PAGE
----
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Robo Call - Robo Answer

AI virtual sucker keeps robo call scammers on the line for as long as possible.
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Robocalls are a plague. Here's a proposed possible vaccine.

You pick up the spam call and hear: "Congratulations..." at which point you push your "Robo Chatbot" button that uses voice recognition to simulate a person on the line who is not only accepting the sales call, but is really excited to hand over any information the salesperson/scammer wants. Credit card numbers, social security number, bank account info. It's sounds like a scammers dream, but it's a nightmare because obviously all the numbers are fake.

Once a human gets on the line, and because the app pushed 9 indicating their excitement about winning a free trip to Bermuda, a reasonably believable chat bot keeps the sales person on the line for as long as possible. It does so by saying things like: "That sounds very good, I'm very interested. Can you wait while I get my credit card? Oh wait, that's my Medicare card. Where did I put that? Oh, here it is... no, that's my cat... hold on."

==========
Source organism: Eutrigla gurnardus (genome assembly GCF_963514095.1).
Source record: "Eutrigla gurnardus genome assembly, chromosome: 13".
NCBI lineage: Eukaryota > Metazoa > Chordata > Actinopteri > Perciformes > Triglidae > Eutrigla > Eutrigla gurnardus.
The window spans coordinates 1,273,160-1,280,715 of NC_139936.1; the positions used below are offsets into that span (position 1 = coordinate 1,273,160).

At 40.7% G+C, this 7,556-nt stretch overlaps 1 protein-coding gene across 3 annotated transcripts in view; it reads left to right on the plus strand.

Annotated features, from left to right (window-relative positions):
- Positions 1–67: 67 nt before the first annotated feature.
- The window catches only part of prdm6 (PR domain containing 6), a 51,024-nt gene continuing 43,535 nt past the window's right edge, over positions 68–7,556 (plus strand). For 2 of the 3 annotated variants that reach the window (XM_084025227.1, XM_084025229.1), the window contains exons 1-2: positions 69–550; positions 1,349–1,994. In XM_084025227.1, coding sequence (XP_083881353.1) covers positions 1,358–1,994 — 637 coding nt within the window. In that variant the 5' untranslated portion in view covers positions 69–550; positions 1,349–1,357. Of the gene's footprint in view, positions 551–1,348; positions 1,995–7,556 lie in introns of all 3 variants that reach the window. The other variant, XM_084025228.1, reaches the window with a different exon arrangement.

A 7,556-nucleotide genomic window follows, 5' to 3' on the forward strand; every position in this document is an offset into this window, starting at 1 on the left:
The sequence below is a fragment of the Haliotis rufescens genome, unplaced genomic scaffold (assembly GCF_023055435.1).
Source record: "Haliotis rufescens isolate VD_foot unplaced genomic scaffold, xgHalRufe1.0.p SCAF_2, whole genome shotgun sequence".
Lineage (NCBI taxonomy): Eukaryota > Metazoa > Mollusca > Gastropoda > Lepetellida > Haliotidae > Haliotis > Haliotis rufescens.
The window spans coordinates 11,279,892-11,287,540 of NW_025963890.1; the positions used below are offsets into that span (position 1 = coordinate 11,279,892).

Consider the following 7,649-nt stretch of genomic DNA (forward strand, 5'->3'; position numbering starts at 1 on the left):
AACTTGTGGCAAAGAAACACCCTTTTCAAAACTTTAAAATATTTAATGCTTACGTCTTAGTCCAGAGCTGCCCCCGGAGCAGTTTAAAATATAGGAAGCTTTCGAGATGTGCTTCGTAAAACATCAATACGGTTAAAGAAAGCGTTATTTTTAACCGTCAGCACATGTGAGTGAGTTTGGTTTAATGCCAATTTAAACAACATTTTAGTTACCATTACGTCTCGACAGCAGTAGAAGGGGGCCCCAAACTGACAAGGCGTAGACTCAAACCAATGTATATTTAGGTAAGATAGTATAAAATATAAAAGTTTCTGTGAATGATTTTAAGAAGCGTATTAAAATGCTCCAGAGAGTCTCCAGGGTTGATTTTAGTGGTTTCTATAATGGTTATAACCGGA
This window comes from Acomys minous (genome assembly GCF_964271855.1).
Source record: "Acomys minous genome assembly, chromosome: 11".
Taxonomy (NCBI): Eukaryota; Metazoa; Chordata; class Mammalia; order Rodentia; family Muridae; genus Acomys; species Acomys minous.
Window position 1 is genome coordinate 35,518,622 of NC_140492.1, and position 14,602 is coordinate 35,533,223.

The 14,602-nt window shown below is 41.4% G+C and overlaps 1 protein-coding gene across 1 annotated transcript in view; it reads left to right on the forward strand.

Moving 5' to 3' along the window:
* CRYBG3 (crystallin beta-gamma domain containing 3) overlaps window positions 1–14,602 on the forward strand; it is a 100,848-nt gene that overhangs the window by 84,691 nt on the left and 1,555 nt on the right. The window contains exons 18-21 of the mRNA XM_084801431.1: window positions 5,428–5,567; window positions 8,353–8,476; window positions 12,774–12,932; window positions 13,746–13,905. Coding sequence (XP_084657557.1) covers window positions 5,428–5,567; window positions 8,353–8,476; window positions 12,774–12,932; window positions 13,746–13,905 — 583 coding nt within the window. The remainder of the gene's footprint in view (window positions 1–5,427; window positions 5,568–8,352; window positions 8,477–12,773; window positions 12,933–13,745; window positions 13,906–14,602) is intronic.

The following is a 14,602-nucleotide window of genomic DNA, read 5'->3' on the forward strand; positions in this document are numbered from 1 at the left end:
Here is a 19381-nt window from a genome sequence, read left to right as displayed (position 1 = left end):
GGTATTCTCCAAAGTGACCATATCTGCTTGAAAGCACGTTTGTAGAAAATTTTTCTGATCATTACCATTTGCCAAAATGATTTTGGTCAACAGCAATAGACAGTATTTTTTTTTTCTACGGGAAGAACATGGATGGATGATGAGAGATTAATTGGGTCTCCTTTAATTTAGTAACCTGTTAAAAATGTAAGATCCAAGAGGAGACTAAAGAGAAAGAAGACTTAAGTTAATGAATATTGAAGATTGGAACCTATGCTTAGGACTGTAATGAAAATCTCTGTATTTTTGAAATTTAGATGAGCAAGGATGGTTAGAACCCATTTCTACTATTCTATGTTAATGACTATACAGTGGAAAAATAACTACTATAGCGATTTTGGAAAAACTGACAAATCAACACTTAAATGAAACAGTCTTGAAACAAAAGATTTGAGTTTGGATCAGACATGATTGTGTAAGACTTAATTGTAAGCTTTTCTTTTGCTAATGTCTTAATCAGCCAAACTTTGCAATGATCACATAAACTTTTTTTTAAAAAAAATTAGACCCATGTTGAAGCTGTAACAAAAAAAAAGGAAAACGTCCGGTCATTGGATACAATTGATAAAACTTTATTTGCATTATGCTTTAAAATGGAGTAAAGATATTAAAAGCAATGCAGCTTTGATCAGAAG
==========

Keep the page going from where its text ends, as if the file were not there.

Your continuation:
I've done a real person version of this a couple of times acting really excited about them helping my to fix my computer that had been hacked until I asked what a computer was. I said "Are those those new TV looking things that makes pictures and you can do talking mail on!? I've always wanted one, can you sell one to me?" The scammer paused and said "Uhh, yes." then I kept them on the line as long as possible looking for my credit card number to give them until they caught on and hung up. Point is, I wasted a pretty good 2 minutes of their time which is how this would work.